‘2022 budget, revenue outlook’ll increase fiscal deficit’ –

‘2022 budget, revenue outlook’ll increase fiscal deficit’

By Merit Ibe

The Centre for the Promotion of Private Enterprises (CPPE ) has projected that the ambitious budget size of N17.1 trillion and the unpredictable revenue outlook will elevate the risk of higher fiscal deficit than projected.

It  said this has implications for macroeconomic outcomes of high fiscal deficits, a new round of monetisation of the deficit, pressures on the exchange rate and the general price level.

CPPE Chief Executive Officer, Dr. Muda Yusuf, made the statement in its  outlook for the economy in 2022, which  it said is largely positive.  

He also noted that the pressure of debt service on government finances will persist in 2022 and beyond.     

“The 2022 budget provided for the sum of N3.88 trillion as debt service. This is a substantial amount when compared with the capital budget provision of N5.46 trillion.  Debt service payment is typically a first line charge in budget releases.”

This was even as the  centre noted that the economic players will grapple with a number of headwinds in 2022.

 According to the centre, these have macroeconomic, policy, regulatory, structural and security dimensions.

He projected that the  seemingly intractable problem of insecurity  remains a significant risk to the economy and the impact on some sectors, especially the agricultural sector will be profound, adding that there are also concerns about the effect on the perception of Nigeria as an investment destination and implications for Nigeria country risk rating.

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“Monetary and foreign exchange policy rigidities may also pose a risk to the growth outlook as there are no indications of any significant shift in monetary and foreign exchange policy stance in the near term. Consequently, the distortions inherent in the foreign exchange market will persist in 2022. The constraining effect of the high Cash Reserve Requirement [CRR] on financial intermediation would also persist in 2022 with a dampening effect on growth outlook.

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“Investors will have to grapple with the barriers to international trade experienced in 2021. These are problems relating to the Lagos ports, the traffic gridlock, port congestion, bureaucratic documentation processes, extortions and the prohibitive charges by terminal operators and shipping companies are unlikely to abate in 2022. Investors would have to grapple with these constraints in 2022,’’.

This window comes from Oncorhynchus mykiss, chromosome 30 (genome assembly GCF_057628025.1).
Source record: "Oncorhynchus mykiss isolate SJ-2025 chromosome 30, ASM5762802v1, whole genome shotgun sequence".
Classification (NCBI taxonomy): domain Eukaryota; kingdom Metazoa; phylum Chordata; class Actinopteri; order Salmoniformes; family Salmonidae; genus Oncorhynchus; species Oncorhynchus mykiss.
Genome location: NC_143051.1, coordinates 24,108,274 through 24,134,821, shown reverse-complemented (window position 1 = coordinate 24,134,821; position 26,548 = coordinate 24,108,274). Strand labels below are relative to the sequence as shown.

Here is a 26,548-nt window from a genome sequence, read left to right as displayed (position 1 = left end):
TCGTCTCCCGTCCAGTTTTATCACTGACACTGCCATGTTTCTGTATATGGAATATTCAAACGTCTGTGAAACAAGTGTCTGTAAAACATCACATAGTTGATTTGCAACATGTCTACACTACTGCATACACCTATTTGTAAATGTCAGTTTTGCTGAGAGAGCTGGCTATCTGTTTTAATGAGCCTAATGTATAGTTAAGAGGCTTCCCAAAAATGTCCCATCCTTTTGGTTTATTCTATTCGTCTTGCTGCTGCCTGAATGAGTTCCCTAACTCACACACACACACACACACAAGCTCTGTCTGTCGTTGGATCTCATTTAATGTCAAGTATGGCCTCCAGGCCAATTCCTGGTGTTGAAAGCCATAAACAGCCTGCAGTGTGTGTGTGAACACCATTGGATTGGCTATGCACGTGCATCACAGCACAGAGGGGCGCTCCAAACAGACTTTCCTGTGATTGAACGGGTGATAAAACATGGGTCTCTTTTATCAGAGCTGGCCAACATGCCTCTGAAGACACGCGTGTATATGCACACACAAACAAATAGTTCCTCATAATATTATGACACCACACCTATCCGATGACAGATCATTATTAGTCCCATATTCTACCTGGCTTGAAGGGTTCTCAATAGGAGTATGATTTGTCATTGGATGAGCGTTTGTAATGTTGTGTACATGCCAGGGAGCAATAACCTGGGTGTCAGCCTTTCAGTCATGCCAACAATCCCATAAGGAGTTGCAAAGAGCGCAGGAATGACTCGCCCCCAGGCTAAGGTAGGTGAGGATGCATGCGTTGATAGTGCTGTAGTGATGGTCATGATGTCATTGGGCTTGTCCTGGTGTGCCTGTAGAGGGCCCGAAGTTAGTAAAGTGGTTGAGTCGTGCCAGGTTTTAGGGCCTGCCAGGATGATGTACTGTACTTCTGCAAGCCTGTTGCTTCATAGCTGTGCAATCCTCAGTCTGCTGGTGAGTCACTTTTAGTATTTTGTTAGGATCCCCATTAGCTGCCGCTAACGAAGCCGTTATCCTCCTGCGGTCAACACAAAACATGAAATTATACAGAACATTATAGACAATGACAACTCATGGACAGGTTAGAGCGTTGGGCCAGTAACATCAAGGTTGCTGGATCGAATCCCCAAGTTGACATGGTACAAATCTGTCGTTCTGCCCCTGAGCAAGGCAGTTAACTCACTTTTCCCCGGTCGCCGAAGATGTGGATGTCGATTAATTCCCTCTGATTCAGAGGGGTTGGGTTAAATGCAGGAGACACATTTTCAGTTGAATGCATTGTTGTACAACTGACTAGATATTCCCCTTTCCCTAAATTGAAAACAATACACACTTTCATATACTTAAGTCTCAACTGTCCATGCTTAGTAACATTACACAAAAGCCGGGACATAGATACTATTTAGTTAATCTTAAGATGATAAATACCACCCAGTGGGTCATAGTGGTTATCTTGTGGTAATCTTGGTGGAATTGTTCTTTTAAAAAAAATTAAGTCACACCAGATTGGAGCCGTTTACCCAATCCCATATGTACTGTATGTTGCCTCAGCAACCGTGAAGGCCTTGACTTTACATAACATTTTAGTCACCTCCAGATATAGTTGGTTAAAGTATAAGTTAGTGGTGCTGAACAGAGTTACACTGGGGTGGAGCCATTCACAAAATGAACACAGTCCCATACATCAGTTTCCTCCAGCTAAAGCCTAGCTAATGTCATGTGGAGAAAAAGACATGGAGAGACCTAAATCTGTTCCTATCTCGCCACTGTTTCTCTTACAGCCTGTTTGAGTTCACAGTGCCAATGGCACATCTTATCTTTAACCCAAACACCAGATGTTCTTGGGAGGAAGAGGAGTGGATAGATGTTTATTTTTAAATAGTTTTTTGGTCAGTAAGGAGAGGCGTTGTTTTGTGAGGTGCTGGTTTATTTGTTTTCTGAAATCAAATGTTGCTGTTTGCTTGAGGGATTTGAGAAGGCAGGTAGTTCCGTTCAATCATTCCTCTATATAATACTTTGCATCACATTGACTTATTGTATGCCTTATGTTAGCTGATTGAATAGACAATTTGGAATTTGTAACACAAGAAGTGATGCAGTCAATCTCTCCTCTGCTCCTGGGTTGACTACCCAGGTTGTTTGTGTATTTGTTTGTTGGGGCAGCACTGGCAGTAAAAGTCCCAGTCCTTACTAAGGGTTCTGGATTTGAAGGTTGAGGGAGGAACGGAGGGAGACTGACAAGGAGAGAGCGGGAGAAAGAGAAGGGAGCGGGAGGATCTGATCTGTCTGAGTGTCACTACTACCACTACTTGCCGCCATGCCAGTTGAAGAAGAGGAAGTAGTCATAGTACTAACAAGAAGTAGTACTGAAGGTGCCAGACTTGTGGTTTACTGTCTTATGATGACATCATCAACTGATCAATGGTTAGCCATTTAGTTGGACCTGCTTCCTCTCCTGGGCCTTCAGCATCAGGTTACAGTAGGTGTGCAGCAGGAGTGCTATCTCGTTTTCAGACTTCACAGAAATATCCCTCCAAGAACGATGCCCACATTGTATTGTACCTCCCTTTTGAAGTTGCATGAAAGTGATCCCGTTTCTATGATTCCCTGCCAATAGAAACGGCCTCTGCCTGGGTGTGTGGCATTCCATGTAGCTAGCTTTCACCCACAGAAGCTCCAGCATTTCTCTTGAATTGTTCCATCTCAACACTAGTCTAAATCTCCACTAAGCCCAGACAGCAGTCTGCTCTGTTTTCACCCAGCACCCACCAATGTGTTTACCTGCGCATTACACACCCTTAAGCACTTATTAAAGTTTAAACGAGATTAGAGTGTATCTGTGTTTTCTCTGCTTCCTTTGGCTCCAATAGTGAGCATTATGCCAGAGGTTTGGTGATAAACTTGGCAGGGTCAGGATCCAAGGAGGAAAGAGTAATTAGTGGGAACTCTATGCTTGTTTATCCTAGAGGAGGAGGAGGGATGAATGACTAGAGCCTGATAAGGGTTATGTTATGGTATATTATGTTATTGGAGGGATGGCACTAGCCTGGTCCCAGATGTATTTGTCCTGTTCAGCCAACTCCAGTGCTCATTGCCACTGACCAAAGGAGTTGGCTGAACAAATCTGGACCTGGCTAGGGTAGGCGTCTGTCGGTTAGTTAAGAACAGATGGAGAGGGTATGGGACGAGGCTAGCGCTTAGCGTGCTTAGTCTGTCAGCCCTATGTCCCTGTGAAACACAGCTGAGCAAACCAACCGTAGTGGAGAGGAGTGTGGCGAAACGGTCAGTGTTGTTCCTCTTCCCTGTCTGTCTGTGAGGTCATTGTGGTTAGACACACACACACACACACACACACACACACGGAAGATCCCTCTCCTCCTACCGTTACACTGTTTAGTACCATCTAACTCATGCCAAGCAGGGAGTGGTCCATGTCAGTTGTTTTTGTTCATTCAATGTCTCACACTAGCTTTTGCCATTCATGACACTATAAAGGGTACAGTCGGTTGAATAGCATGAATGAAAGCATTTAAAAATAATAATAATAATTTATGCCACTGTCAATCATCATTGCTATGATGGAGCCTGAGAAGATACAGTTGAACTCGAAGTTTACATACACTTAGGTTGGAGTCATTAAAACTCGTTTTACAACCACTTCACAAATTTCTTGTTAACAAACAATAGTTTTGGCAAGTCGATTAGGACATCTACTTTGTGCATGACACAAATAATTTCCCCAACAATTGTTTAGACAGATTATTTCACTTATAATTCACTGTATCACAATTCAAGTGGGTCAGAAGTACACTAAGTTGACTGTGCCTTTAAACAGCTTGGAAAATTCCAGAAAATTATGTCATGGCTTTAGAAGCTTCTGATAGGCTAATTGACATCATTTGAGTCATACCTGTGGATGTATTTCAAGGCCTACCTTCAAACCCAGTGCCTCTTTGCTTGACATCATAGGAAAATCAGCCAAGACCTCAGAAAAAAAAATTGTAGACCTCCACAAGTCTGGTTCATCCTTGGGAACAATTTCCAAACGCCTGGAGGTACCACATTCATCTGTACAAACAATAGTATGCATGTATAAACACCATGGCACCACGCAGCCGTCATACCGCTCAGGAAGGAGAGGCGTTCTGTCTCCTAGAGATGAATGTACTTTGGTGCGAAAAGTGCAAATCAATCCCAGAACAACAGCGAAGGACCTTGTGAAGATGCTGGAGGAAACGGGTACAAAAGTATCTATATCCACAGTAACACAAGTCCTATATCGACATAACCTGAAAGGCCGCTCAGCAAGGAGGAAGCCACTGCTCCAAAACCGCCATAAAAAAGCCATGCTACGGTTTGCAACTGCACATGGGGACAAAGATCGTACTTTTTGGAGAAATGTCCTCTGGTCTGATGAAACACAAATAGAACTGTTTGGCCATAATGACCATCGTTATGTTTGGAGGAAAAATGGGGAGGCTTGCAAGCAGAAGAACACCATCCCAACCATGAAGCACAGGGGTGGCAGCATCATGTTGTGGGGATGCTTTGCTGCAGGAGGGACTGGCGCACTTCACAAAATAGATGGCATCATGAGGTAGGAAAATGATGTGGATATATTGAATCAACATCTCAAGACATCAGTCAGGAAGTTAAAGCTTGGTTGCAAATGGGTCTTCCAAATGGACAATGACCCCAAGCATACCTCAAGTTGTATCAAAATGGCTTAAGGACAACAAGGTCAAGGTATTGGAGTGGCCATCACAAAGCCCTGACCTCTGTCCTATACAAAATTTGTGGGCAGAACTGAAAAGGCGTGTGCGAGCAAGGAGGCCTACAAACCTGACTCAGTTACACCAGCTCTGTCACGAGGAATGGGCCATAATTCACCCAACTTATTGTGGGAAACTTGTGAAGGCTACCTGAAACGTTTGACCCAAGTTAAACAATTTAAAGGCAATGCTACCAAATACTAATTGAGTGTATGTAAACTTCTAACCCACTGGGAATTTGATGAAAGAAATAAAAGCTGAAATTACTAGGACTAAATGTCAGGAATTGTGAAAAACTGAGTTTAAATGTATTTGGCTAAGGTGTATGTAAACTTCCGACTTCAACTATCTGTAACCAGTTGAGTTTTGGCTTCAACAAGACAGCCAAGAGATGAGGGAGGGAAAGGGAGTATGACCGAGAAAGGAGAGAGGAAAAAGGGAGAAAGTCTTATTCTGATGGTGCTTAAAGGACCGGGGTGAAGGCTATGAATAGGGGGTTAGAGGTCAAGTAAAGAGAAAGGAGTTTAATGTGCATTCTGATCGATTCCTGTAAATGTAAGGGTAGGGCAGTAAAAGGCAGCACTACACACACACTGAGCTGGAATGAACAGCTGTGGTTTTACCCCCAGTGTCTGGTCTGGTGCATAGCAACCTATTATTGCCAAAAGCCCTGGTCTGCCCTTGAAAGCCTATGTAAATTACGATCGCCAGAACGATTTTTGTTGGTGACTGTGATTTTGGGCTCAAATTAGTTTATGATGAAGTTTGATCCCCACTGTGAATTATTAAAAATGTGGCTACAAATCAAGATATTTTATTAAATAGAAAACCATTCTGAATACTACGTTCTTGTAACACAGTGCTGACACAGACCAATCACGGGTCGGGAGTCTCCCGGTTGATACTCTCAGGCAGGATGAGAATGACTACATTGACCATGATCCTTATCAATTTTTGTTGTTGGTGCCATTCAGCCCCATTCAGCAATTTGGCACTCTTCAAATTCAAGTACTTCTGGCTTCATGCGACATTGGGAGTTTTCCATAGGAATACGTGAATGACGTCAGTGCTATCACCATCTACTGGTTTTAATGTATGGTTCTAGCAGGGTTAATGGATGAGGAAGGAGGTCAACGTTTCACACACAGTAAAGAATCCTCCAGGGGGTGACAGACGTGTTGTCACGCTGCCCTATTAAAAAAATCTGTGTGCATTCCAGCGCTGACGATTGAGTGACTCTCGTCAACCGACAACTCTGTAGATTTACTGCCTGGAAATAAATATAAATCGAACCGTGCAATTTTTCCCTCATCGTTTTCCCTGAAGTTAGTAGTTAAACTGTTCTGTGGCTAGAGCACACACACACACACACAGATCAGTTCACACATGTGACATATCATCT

“There will be intense electioneering activities in 2022, preparatory to the 2023 elections. This will cause some serious distractions for political office holders at all levels as they struggle to retain power during the elections. This will adversely impact the economy and the investment environment as considerable attention and resources are committed to the electioneering activities in 2022.

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“The aggressive drive for revenue by agencies of government will put enormous pressures on investors in 2022. Beyond the regular tax authorities, other agencies of government may become more aggressive in their revenue drive.  This will constitute an additional burden to investors in 2022.”

The centre however, added that the Gross Domestic Product (GDP) growth would remain fragile and projected at three percent  threshold, saying the key expected drivers of growth include sustained recovery of global oil price, which it  expects that the average oil price in 2022 will exceed the budgeted benchmark of sixty-two dollars ($62) per barrel, offering some fiscal headroom. “This would be powered by higher energy demand driven by the recovery of economic activities globally. This trajectory is expected to impact on our foreign reserve and strengthen the capacity of the Central Bank of Nigeria (CBN) to support the foreign exchange market.”

It also said the  impact of the pandemic on the global and domestic economies was beginning to dissipate on account of increased vaccination and other measures to contain the pandemic. The capacity of many countries to manage the pandemic has progressively improved with each pandemic experience.

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It projected that the service sector of the economy will continue to outpace the real sector in 2022. In the third quarter of 2021, service sector contribution to GDP was 50% and the growth of the sector was 8.41%.

Despite the downside risks, it believes that the economy will continue to present huge opportunities for investors across all sectors. This is on account of the resourcefulness of the Nigerian people, especially the entrepreneurs.  

Other inherent strengths of the Nigerian economy include the market size, the population and the demographic characteristics.

“The economy will continue to draw its resilience from the activities and creativity of the SMEs and the informal sector of the economy.  The reality is that the policy, structural and regulatory weaknesses will persist in 2022.  But investors have a responsibility to construct their business and corporate strategies to manage the inherent risks. “ 

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